The government of Canada has now introduced the Tobacco Products Regulations (Plain and Standardized Appearance) which is to come into effect later this year.
These regulations are to be implemented in two phases:
The final regulations impact various tobacco product categories, including:
Cigars and little cigars
All tobacco products sold in Canada (manufactured cigarettes, loose tobacco products, tubes, rolling papers and tobacco heating products) will see their packaging standardized and changed.
All cigarettes must be white, and the tipping paper must be white or imitate a cork pattern with a matte finish.
May 2018: Amendment to the Tobacco Act (Bill S-5) issued now called Tobacco and Vaping Products Act.
June 2018: Release of draft regulations.
At Imperial Tobacco Canada, we have always been clear about our position on tobacco regulations. We support regulations that are: based on robust evidence and thorough research; respect established rights; do not infringe on the livelihoods of Canadians; and deliver on intended policy goals. Plain and standardized tobacco products and packaging does not deliver the intended results in any of these areas.
There are a number of reasons why we think plain packaging is not the solution.
Some people think that the colours, designs and trademarks used on cigarette packs make them more appealing, particularly to young people. However, there is no compelling evidence to suggest that plain packs are effective in discouraging young people from smoking, encouraging existing smokers to quit or preventing quitters from taking up smoking again. In December 2012, Australia became the first country to introduce plain packaging. After five years, it is clear that plain packaging is not achieving its primary policy objective of reducing the incidence of smoking. The Australian Government’s own data shows no significant decline in the Australian smoking rate between 2013 and 2016. This is the first time in over two decades that no statistically significant decline was recorded.
There has, however, been a significant increase in the size of the illegal tobacco market – the criminals behind this illegal trade are now profiting at the expense of Australian taxpayers, with the government losing around AUS$1.6 billion in tax revenue annually. We believe there are more effective ways of addressing smoking rates, such as targeted youth anti-smoking programs and better enforcement of existing laws governing the sale of products to young people.
Another important reason why we oppose plain packaging is that we consider it to be unlawful. This is because it involves governments taking property from businesses – in this case, our trademarks and other intellectual property – without paying for it. This is illegal under the laws of many countries around the world. A properly functioning consumer goods market relies on having clearly differentiated brands with different quality and price positioning. These differentiating features are all provided by brand trademarks, which enable existing adult smokers to differentiate between brands. Trademarks and branding also provide quality assurance for consumers and retailers – Plain and standardized tobacco products removes this assurance. International trade law requires countries to respect and protect trademarks. This is why four countries – Cuba, Honduras, the Dominican Republic and Indonesia – are challenging Australia’s plain packaging laws before the World Trade Organization. A few other countries – including the UK, Ireland and France – have introduced plain packaging legislation. However, decisions in one country do not set a precedent for other governments to introduce plain packaging. No two jurisdictions are the same, and any government considering plain packaging will need to ensure that it complies with the fundamental rights of businesses, as protected both by the laws of that country and internationally, while also being mindful of the ongoing World Trade Organization dispute on plain packaging.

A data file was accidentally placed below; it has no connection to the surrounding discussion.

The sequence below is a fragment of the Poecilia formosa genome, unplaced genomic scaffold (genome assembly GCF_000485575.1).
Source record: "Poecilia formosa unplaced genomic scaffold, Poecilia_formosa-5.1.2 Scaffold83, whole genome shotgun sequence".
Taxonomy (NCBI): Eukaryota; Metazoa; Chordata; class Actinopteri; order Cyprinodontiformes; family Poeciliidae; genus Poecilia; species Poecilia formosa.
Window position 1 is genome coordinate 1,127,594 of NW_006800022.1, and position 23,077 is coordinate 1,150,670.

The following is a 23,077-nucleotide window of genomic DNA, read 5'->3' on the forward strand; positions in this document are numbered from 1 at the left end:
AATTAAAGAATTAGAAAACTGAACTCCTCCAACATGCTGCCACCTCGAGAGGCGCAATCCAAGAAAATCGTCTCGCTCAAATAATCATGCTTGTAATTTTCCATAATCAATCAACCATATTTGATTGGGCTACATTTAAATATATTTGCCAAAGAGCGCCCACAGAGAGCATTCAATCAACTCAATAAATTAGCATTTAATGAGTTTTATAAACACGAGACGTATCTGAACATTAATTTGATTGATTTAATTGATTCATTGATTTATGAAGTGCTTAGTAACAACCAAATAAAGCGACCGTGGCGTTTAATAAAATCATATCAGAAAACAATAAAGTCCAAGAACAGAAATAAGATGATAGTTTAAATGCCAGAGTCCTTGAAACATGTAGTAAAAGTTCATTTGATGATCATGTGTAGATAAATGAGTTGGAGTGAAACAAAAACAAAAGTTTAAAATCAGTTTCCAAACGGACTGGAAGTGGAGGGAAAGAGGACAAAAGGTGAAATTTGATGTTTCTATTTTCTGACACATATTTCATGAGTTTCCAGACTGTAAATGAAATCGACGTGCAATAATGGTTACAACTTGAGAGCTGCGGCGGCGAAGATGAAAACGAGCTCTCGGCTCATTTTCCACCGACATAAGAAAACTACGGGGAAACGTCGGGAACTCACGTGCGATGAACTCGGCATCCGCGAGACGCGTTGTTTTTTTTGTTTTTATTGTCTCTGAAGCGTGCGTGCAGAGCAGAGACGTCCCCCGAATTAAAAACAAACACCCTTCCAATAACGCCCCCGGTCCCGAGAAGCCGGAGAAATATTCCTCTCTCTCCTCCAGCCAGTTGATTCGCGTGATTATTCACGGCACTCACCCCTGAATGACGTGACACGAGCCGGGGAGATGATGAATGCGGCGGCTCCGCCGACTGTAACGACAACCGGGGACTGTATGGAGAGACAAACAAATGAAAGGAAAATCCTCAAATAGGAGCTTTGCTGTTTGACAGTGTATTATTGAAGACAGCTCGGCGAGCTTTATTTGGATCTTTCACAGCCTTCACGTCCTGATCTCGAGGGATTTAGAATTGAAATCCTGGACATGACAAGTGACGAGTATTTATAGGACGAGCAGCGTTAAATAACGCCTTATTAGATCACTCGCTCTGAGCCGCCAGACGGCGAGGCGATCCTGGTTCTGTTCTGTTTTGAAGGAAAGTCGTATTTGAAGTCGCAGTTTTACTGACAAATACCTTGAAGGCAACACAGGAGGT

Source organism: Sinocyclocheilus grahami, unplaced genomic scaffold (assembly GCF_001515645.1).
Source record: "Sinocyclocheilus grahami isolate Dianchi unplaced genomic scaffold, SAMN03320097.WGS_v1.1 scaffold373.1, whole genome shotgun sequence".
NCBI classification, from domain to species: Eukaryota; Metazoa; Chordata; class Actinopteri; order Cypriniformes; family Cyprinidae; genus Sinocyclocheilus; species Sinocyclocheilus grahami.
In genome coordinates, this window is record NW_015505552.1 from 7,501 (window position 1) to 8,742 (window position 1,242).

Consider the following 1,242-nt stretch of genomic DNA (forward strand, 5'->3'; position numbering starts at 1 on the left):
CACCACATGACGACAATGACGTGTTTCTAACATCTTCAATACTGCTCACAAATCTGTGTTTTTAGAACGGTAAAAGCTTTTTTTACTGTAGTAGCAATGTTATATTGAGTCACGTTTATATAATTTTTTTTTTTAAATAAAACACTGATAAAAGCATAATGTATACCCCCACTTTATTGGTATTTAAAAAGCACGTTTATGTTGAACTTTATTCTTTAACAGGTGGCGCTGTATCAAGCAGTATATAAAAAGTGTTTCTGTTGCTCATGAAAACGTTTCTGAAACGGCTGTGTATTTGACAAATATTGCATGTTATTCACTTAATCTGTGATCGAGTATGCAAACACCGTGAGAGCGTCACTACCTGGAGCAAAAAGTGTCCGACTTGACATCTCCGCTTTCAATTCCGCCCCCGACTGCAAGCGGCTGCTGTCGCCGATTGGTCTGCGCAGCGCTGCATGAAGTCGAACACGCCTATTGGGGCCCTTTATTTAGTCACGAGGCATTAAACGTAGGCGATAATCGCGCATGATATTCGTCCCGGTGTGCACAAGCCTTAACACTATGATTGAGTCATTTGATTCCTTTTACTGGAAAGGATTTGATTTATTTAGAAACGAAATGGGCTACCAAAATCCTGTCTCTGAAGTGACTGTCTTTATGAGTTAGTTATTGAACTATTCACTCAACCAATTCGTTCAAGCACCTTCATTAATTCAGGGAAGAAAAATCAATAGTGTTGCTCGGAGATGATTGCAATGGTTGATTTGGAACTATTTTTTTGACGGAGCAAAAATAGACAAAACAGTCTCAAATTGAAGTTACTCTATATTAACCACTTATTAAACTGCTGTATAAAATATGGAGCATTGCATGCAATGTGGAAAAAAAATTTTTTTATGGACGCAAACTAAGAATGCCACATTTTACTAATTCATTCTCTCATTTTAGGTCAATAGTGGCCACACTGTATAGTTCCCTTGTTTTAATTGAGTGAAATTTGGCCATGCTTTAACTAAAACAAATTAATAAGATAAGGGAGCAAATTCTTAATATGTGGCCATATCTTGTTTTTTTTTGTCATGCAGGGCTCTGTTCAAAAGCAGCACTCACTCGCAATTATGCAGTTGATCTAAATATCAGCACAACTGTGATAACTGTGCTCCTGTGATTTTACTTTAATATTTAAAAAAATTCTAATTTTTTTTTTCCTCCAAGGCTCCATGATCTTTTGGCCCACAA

Adult smokers are fully aware of the risks of smoking and can make their own decisions on whether they want to smoke or not. Plain and standardized tobacco products regulates not just branding on the packs but aspects of the cigarette itself.
Click here to read the full Tobacco Products Regulations.